Handwriting Without Tears
Our Handwriting Without Tears camp will be happening in July, and we’re already so excited about it we decided to interview our own occupational therapist, Corinda Presley, about the camp and handwriting in general.
This interview has been lightly edited for length and clarity.
Q: What can lead to handwriting difficulties?
A lot of different things; poor visual motor skills, a weak core, isolated finger control, poor alignment, poor body awareness, even a lack of motivation. Handwriting difficulties are especially common now because handwriting isn’t a focus in schools. They’re learning it parallel with spelling because the curriculum is moving so much more quickly, so they don’t have time to hone in and develop.
But the most common thing is weakness and poor bilateral coordination due to the limited amount of physical exercise most kids get today.
Q: Can you describe what the handwriting camp will be like?
So first off, everyone participating will buy a Handwriting without Tears book, which we will work through in the camp. It has a lot of practice worksheets in it. But we’ll also be strengthening our bodies and working in multi-sensory modalities.
Q: So you’ll be doing exercises beyond simple copying of words?
Yes, we’ll start off with strengthening, gross motor, body awareness activities to get our bodies prepared, usually in a group activity.
Then we’ll do handwriting without tears protocol depending on kids and what sort of help they need and we’ll work in multi-sensory aspects into our exercises as well.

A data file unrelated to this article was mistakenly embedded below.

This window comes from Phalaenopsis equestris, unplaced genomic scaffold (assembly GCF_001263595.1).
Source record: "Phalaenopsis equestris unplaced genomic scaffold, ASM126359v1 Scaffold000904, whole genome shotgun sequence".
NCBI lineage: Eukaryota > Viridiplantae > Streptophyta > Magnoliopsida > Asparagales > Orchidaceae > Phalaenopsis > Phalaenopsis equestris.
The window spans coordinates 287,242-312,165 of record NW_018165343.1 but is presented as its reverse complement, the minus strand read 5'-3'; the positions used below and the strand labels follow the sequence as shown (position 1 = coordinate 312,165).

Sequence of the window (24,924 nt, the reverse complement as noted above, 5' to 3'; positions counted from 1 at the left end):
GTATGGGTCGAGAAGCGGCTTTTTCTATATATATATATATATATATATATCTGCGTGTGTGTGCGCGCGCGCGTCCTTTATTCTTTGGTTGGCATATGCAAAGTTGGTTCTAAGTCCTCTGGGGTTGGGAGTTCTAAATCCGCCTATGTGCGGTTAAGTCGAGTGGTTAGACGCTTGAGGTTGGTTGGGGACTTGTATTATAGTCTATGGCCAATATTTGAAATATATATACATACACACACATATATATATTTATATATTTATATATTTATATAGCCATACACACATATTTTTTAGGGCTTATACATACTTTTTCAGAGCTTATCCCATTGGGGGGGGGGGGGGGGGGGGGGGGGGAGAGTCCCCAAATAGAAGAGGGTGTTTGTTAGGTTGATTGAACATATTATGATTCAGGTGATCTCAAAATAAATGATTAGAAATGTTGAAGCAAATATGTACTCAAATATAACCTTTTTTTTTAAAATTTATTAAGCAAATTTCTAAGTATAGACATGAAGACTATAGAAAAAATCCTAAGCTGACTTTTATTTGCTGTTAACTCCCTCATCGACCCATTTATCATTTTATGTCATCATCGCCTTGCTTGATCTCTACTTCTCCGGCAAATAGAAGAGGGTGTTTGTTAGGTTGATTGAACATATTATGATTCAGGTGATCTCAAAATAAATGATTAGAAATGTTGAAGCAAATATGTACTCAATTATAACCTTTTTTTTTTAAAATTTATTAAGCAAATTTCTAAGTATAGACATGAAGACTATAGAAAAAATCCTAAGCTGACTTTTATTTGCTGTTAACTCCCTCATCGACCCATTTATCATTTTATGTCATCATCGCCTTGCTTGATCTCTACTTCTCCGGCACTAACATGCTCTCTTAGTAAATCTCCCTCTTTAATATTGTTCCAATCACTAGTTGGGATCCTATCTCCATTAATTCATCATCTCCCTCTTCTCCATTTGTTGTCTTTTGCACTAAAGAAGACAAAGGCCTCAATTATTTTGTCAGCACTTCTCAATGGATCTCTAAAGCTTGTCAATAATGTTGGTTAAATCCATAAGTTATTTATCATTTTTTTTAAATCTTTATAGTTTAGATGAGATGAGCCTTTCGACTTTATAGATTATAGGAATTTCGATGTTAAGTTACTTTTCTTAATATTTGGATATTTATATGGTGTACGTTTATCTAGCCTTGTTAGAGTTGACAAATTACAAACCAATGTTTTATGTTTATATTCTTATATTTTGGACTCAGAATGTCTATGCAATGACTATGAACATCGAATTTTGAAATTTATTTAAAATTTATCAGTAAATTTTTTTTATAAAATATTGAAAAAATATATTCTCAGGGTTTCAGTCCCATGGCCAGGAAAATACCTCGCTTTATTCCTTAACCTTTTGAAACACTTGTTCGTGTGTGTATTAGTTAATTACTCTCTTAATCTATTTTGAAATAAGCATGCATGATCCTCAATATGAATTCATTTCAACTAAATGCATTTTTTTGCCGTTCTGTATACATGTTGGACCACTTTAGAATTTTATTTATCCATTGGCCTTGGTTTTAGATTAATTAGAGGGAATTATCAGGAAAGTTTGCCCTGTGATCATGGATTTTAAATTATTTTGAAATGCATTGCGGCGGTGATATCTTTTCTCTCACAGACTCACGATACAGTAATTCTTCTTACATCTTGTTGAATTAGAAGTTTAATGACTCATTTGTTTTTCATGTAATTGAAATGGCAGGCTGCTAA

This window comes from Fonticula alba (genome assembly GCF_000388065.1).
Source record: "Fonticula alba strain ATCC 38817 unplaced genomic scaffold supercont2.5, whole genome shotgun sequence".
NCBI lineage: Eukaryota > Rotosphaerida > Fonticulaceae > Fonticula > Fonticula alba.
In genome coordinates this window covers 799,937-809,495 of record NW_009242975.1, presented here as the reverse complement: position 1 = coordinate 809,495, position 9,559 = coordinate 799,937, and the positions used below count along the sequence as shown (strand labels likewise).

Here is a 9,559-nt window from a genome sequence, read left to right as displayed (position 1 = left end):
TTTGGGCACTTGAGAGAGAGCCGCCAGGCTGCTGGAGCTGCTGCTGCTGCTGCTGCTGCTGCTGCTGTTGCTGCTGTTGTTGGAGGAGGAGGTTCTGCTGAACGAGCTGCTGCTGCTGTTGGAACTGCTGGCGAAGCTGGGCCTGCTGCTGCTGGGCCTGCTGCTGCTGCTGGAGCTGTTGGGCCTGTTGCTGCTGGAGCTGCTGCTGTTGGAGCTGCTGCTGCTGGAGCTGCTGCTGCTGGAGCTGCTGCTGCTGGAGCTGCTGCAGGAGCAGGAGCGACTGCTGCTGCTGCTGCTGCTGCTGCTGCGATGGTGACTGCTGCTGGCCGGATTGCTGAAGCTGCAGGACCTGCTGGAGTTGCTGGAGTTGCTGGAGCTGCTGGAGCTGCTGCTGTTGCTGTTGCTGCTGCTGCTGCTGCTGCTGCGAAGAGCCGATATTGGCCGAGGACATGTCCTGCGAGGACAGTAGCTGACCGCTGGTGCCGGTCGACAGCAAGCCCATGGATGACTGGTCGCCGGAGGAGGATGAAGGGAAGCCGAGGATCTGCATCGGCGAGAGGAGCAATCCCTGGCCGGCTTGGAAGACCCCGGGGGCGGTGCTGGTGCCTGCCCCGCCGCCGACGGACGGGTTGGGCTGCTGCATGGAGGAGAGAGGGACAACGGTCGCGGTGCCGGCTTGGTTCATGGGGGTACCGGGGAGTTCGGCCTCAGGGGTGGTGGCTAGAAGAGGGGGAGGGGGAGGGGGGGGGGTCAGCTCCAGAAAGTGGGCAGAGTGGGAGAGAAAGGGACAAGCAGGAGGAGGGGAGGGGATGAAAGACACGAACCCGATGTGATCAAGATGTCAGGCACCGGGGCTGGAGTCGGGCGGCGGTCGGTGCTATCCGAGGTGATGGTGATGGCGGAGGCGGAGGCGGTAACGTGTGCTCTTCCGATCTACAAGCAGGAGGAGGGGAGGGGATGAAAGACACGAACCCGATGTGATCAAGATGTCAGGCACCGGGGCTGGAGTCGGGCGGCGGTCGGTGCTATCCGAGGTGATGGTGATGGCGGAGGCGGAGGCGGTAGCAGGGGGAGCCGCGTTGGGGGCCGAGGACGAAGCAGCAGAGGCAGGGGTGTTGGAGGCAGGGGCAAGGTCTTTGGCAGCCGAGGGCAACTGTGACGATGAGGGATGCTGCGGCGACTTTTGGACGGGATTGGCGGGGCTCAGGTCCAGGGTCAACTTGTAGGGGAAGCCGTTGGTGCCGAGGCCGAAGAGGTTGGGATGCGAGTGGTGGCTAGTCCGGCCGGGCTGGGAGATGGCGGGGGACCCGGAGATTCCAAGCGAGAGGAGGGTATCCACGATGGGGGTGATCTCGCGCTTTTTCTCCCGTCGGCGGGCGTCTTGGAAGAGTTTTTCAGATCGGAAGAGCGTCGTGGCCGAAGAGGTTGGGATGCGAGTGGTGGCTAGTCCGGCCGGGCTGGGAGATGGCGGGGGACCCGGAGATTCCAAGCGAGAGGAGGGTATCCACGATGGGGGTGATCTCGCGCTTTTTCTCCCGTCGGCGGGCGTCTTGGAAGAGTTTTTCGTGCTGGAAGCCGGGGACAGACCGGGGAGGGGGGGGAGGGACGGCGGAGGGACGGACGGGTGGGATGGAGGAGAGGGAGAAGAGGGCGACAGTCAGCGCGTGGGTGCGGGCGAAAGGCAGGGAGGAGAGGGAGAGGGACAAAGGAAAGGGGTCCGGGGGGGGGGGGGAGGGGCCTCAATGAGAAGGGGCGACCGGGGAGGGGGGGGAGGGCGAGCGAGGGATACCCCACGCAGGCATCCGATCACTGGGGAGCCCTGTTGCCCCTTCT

Q: What do you mean by multi-sensory?
A lot of times we’ll use different textures, mediums, or ways of producing letters to give them more meaning. We’ll write in sand, Play-Doh, sandpaper, gels, or putty.
Beyond giving the letters more meaning, it also helps kids who hate textures and who maybe struggle holding their pens correctly. It increases their body awareness and also decreases sensitivity so they can grasp the pen for longer amounts of time.
Q: What are some ways children can work on strengthening their hands outside of therapy?
Keeping a stress ball nearby can be helpful in strengthening the hand and fingers. Also things like putty work, clay work, and isolated finger control, such as swirling a pen between your fingers, or picking up and storing coins in the pads of your fingers. All of that is helpful for a foundation of handwriting
Q: What would you want people considering the handwriting camp to know?
Most parents think it’s about practicing, but it’s more about stabilizing the child’s core and shoulders so they can achieve manual dexterity with their hands. A lot of times when a child is using an unusual way of holding a pen or struggling with their writing it’s because they have poor body awareness and are trying to write in a way that inhibits their movement.
I also hope parents understand that handwriting is still critical in today’s technological world. We need to be able to get our thoughts out separate from computers and audio. Being able to write your thoughts down is helpful for learning, memory and retaining information. It’s so important.